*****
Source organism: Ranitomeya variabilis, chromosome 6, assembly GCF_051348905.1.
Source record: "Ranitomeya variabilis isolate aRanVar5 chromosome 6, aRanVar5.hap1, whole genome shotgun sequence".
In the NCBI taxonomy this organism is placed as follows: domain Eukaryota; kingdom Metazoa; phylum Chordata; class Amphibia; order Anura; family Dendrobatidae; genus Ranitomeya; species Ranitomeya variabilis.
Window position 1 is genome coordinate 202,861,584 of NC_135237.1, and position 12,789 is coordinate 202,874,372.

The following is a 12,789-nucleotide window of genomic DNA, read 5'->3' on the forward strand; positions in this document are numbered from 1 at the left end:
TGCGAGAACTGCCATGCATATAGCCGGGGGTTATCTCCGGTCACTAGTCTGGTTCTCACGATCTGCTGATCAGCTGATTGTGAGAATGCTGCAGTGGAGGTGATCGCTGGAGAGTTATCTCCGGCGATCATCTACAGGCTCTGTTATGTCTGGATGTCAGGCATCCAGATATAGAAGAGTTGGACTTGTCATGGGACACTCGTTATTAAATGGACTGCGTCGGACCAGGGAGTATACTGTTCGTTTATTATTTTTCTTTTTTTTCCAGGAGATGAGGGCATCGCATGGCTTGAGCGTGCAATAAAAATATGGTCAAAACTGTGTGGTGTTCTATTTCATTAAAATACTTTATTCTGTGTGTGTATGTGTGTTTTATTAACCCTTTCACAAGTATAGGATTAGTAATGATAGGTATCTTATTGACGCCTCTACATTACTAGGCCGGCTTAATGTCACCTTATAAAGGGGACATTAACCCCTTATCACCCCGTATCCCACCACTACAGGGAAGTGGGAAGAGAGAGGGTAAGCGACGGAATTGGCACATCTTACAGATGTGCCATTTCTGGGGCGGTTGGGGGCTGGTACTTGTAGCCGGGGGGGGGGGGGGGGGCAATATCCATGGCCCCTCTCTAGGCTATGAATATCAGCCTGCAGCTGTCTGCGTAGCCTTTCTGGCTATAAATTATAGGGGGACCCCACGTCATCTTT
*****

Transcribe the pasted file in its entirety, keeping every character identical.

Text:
Source organism: Ranitomeya variabilis, chromosome 6, assembly GCF_051348905.1.
Source record: "Ranitomeya variabilis isolate aRanVar5 chromosome 6, aRanVar5.hap1, whole genome shotgun sequence".
In the NCBI taxonomy this organism is placed as follows: domain Eukaryota; kingdom Metazoa; phylum Chordata; class Amphibia; order Anura; family Dendrobatidae; genus Ranitomeya; species Ranitomeya variabilis.
Window position 1 is genome coordinate 202,861,584 of NC_135237.1, and position 12,789 is coordinate 202,874,372.

The following is a 12,789-nucleotide window of genomic DNA, read 5'->3' on the forward strand; positions in this document are numbered from 1 at the left end:
TGCGAGAACTGCCATGCATATAGCCGGGGGTTATCTCCGGTCACTAGTCTGGTTCTCACGATCTGCTGATCAGCTGATTGTGAGAATGCTGCAGTGGAGGTGATCGCTGGAGAGTTATCTCCGGCGATCATCTACAGGCTCTGTTATGTCTGGATGTCAGGCATCCAGATATAGAAGAGTTGGACTTGTCATGGGACACTCGTTATTAAATGGACTGCGTCGGACCAGGGAGTATACTGTTCGTTTATTATTTTTCTTTTTTTTCCAGGAGATGAGGGCATCGCATGGCTTGAGCGTGCAATAAAAATATGGTCAAAACTGTGTGGTGTTCTATTTCATTAAAATACTTTATTCTGTGTGTGTATGTGTGTTTTATTAACCCTTTCACAAGTATAGGATTAGTAATGATAGGTATCTTATTGACGCCTCTACATTACTAGGCCGGCTTAATGTCACCTTATAAAGGGGACATTAACCCCTTATCACCCCGTATCCCACCACTACAGGGAAGTGGGAAGAGAGAGGGTAAGCGACGGAATTGGCACATCTTACAGATGTGCCATTTCTGGGGCGGTTGGGGGCTGGTACTTGTAGCCGGGGGGGGGGGGGGGGGCAATATCCATGGCCCCTCTCTAGGCTATGAATATCAGCCTGCAGCTGTCTGCGTAGCCTTTCTGGCTATAAATTATAGGGGGACCCCACGTCATCTTT